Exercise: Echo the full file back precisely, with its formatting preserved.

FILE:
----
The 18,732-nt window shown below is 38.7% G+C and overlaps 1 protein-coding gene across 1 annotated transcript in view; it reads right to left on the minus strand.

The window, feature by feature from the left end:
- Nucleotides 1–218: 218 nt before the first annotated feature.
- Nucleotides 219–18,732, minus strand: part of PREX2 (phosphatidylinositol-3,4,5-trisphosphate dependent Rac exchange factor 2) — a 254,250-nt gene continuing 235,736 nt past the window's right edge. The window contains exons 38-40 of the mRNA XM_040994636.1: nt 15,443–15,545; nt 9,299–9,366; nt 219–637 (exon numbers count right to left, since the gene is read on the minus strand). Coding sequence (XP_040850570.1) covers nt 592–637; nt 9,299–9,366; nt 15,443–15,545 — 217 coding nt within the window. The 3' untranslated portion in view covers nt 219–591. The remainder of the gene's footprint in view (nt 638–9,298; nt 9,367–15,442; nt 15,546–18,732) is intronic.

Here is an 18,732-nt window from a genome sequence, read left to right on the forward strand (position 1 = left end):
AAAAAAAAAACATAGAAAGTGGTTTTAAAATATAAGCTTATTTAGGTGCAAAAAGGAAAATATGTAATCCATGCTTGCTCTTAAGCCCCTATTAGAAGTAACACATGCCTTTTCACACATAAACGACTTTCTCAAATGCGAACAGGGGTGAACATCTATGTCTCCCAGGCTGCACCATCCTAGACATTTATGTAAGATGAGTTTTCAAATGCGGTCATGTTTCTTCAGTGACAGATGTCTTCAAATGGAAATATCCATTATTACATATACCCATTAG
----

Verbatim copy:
The 18,732-nt window shown below is 38.7% G+C and overlaps 1 protein-coding gene across 1 annotated transcript in view; it reads right to left on the minus strand.

The window, feature by feature from the left end:
- Nucleotides 1–218: 218 nt before the first annotated feature.
- Nucleotides 219–18,732, minus strand: part of PREX2 (phosphatidylinositol-3,4,5-trisphosphate dependent Rac exchange factor 2) — a 254,250-nt gene continuing 235,736 nt past the window's right edge. The window contains exons 38-40 of the mRNA XM_040994636.1: nt 15,443–15,545; nt 9,299–9,366; nt 219–637 (exon numbers count right to left, since the gene is read on the minus strand). Coding sequence (XP_040850570.1) covers nt 592–637; nt 9,299–9,366; nt 15,443–15,545 — 217 coding nt within the window. The 3' untranslated portion in view covers nt 219–591. The remainder of the gene's footprint in view (nt 638–9,298; nt 9,367–15,442; nt 15,546–18,732) is intronic.

Here is an 18,732-nt window from a genome sequence, read left to right on the forward strand (position 1 = left end):
AAAAAAAAAACATAGAAAGTGGTTTTAAAATATAAGCTTATTTAGGTGCAAAAAGGAAAATATGTAATCCATGCTTGCTCTTAAGCCCCTATTAGAAGTAACACATGCCTTTTCACACATAAACGACTTTCTCAAATGCGAACAGGGGTGAACATCTATGTCTCCCAGGCTGCACCATCCTAGACATTTATGTAAGATGAGTTTTCAAATGCGGTCATGTTTCTTCAGTGACAGATGTCTTCAAATGGAAATATCCATTATTACATATACCCATTAG